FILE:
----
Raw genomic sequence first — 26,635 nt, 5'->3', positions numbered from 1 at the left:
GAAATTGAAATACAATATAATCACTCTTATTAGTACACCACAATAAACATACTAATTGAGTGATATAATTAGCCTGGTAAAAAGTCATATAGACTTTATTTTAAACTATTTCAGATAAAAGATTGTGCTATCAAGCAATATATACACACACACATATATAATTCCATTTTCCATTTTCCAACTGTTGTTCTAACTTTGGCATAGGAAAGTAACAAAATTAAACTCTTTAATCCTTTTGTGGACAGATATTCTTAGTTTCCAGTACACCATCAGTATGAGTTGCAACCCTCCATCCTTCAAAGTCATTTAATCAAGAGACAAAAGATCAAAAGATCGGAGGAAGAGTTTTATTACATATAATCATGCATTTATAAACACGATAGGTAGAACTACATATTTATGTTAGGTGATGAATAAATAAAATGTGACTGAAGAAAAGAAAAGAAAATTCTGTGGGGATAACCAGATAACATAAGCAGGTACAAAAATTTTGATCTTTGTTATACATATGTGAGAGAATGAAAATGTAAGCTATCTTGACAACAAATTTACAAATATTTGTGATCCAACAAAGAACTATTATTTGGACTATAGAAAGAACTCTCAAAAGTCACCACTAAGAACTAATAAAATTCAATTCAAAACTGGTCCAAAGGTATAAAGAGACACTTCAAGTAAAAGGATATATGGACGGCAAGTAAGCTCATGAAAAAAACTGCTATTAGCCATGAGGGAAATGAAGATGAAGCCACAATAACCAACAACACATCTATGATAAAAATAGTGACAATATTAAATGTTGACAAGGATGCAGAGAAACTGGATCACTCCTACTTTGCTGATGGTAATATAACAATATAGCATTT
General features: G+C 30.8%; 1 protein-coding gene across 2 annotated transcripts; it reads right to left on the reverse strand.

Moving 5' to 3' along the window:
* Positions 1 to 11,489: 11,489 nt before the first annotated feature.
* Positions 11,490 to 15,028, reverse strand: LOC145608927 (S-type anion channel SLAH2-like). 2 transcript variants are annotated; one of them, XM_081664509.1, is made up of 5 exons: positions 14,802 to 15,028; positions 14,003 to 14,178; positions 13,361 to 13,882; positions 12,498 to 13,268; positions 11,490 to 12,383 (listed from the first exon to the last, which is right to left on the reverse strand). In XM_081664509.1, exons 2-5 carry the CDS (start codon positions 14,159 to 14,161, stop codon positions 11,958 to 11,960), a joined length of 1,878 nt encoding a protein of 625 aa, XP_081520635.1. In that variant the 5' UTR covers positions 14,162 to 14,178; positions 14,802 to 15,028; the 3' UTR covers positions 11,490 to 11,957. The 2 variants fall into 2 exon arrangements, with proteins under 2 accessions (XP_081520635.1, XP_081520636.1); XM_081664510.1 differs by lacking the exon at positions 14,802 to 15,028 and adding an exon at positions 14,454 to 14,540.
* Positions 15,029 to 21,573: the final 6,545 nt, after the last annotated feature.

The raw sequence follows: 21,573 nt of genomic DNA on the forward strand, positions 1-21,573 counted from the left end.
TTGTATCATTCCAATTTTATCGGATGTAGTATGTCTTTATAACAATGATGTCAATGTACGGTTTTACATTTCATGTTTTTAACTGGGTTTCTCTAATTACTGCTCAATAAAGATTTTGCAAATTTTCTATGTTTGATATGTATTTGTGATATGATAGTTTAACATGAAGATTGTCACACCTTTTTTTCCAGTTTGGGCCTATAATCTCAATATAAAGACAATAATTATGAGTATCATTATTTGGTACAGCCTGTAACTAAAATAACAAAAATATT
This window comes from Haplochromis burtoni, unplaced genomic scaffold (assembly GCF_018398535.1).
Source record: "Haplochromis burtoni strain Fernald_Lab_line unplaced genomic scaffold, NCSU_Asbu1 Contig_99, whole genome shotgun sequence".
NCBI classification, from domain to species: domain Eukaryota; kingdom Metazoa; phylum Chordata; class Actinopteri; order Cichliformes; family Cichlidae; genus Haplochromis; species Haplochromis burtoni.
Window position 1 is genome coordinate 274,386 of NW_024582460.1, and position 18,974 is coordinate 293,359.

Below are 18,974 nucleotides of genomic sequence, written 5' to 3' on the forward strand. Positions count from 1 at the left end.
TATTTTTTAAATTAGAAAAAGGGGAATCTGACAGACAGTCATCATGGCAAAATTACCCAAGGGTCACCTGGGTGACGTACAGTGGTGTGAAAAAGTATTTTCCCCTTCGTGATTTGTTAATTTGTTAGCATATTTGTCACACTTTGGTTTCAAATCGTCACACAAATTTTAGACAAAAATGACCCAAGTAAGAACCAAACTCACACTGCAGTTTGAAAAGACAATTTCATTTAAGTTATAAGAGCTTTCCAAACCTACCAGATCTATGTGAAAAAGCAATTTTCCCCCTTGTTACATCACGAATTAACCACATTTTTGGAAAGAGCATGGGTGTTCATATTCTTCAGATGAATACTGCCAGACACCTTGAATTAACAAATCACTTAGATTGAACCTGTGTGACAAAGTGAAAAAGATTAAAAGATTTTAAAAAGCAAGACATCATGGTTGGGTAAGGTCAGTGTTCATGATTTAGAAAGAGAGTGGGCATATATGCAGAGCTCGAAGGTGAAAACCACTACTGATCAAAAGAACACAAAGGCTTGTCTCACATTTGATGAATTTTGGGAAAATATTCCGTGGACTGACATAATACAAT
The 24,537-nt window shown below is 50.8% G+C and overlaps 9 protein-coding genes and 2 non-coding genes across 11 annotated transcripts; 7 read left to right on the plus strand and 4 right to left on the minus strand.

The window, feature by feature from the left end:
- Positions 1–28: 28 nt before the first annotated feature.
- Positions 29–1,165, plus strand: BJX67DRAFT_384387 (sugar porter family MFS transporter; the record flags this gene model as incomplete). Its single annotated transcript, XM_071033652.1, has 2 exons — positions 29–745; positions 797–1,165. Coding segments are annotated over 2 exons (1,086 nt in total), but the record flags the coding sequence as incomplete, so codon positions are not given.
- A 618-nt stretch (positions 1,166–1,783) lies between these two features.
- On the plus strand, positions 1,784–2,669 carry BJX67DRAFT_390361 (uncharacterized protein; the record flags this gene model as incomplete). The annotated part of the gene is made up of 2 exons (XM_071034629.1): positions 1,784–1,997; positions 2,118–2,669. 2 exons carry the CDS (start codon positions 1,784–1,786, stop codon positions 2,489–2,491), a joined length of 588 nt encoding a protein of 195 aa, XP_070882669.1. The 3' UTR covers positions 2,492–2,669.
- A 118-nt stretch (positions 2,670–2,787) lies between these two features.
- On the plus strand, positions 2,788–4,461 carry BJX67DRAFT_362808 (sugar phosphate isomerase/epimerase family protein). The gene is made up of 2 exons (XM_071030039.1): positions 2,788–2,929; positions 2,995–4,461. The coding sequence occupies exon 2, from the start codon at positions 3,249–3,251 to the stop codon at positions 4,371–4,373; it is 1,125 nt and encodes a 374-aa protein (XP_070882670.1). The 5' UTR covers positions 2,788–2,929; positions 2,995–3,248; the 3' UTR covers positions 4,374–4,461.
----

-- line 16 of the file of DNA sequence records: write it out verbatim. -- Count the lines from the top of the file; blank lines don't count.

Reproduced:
The 24,537-nt window shown below is 50.8% G+C and overlaps 9 protein-coding genes and 2 non-coding genes across 11 annotated transcripts; 7 read left to right on the plus strand and 4 right to left on the minus strand.